How big is a meteor? (shooting star)

After that brief flash as a meteor (a shooting star) traces a short line across the night sky, have you ever asked your self how big it is?

The meteor burns up before it reaches Earth – otherwise it would be a meteorite, so it seems to be a difficult question. But scientists love questions like this. A car-ful of UNSW physicists (Anna Gribakin, Gleb Gribakin and Joe Wolfe), returning from watching the annual Leonid meteor shower, enjoyed making an estimate based on what we had seen. Traditionally, such calculations are done on the back of an envelope, but it was dark. And of course we had to rely on data that we could remember.

A quirky game for passing time in the car, you might think, but it's actually typical of 'order-of-magnitude' calculations that are required often in science. 'Is this effect big enough to be important?' 'Is it large enough to be measured?' 'Could it be dangerous?' The answers to such questions often do not need precision: if it turns out to be so small that we cannot measure it, we may not need a better answer. And of course if the rough answer is interesting, we can then take the time to do a more serious calculation.

We reproduce the arguments here as an example of using simple physical arguments and plausible values to estimate unknown quantities.

meteor pic

Photo: P. Jenniskens/NASA-ARC Leonid Mission Homepage. See also Leonid picture gallery)

The first calculation

We needed to make several rough approximations, of which perhaps the roughest was saying that the meteor looked about as bright as an average star (and about the same colour), so it looks about as bright as the Sun (an ordinary star) would look if it were 10 light years away, ie reasonably close by stellar standards. We then reasoned as follows:

The intensity of sunlight – solar power received per square metre – is 1.4 kW/m2. (This constant is well known because one needs it for solar energy, ecology, architecture etc). The Sun is 8 light minutes away. If it were 10 light years away, then its intensity, I, would be given by the inverse square law:

Suppose the meteor is up where the Earth's atmosphere is rather thin, say 100 km away, so its radiated power, P, is spread over a sphere of radius 100 km, so

It burns at its brightest (comparable to brightish stars) for about one second, so its energy is E = Pt = 500 J.

Another rough assumption (justified in an appendix calculation below) is that this energy is roughly equal to the initial kinetic energy of the meteor.

Now Earth is 8 light minutes from the Sun, so it travels 3000 light seconds per year around the sun = 30 km/s. The meteor has 'fallen' from the outer solar system, so it is going faster than the Earth, and we strike it at an angle. We put the collision speed at 60 km/s, which is no rougher than some of the other approximations. So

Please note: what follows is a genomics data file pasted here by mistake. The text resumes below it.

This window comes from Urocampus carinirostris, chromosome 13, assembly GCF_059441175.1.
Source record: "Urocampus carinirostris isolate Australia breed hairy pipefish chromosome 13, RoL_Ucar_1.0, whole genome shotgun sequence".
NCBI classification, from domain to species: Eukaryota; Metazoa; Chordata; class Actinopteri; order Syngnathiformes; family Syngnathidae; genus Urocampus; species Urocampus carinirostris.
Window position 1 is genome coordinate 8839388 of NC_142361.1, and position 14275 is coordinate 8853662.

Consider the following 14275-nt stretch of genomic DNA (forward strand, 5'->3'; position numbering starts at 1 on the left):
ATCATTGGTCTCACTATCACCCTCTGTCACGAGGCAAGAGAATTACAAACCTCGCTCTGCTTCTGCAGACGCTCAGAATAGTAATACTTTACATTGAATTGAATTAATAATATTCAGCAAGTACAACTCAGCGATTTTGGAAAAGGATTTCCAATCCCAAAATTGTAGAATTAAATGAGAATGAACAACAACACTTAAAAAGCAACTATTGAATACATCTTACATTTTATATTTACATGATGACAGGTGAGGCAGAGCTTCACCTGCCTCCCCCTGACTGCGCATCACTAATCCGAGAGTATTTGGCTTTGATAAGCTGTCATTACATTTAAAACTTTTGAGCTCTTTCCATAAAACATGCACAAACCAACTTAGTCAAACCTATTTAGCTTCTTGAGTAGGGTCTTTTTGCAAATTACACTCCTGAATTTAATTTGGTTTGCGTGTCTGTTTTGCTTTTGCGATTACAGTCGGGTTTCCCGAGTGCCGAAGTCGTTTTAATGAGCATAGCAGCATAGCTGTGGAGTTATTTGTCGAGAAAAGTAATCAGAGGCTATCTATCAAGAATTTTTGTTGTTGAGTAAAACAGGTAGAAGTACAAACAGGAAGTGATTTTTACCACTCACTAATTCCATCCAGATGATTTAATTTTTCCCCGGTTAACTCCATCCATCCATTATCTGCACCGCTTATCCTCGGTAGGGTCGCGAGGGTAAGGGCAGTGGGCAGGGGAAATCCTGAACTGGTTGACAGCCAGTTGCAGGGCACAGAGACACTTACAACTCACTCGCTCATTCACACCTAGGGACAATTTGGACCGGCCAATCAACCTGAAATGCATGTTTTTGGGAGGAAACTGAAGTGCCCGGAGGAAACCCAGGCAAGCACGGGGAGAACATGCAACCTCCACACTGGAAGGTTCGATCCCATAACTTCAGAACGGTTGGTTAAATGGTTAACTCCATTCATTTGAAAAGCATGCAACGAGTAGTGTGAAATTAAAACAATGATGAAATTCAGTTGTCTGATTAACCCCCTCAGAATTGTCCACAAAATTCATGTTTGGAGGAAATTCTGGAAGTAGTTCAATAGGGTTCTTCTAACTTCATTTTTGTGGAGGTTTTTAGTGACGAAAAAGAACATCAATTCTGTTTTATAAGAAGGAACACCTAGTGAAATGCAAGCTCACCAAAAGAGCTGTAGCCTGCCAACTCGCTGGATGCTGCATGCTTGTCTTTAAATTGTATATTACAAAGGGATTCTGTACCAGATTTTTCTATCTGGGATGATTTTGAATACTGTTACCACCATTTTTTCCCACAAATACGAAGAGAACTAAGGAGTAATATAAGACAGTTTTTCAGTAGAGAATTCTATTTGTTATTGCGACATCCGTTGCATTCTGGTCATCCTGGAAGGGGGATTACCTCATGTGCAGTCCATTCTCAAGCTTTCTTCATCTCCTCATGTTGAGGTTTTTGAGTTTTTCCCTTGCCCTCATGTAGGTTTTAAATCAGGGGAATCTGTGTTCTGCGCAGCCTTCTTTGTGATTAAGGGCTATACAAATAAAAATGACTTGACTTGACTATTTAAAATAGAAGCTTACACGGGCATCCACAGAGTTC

Now make it a sphere with radius r and density ρ = 2000 kg/m3, m ~ 4ρr3

This gives a radius of 0.3 mm – about the size of a grain of sand. On our return, we were happy to see that this was broadly in line with information from other sources, such as satellite measurements.

Does it really convert most of its kinetic energy into light?

At room temperature of 300 K, molecules travel a bit faster than sound due to their thermal motion. An object travelling at 200 times the speed of sound would therefore have enough kinetic energy in collisions to raise its temperature to ~2002 times room temperature, ie 12 million K. Objects vaporise and ionise at temperatures of thousands of K, so the meteorite needs only about 0.1% of its kinetic energy to vaporise and ionise, and nearly all of the rest is emitted as radiation. Most of this radiation will be emitted when it is vaporised and ionised, ie at temperatures of several thousand K, roughly the surface temperature of the sun, so a lot of that radiation will be in the visible. So the implicit assumption that it converts its energy to light with the same efficiency as does the sun is rough but not bad.

Alternative calculation: can we work it out directly from the brightness and the colour?

Again we imagine the meteor as a little ball heated by air drag to a sun-like temperature, and again suppose it is about 100 km away from us. How big should it be to appear similar in brightness to a sun-like star 10 light years away from us?

The intensity of radiation it emits is proportional to its radius squared, and inversely proportional to the square of distance to it. So:

The angular size of the sun is about 0.5 degree ~ 1/120 radian, so its diameter is then 150 * 106 km /120, and we get :

This number is bigger than the previous one: ~3 times the diameter, or ~30 times the volume. But this is the size of the shining meteor, not the cold hard lump flying through space. It is quite reasonable that the shining ball of plasma is larger than the original cold dust grain, after its surface heats up and evaporates. But there are also several crude approximations in both calculations. (The guesses about the temperature are particularly serious, because the radiated energy depends on T to the fourth power.)

An order of magnitude is as good as one can hope for in such calculations: for more precision, one needs better data, more careful calculations – and a calculator!

Some links:


Joe Wolfe / J.Wolfe@unsw.edu.au, phone 61- 2-9385 4954 (UT + 10, +11 Oct-Mar).

School of Physics, University of New South Wales, Sydney, Australia.

 Joe's scientific home page
 A list of educational links

Pic of the author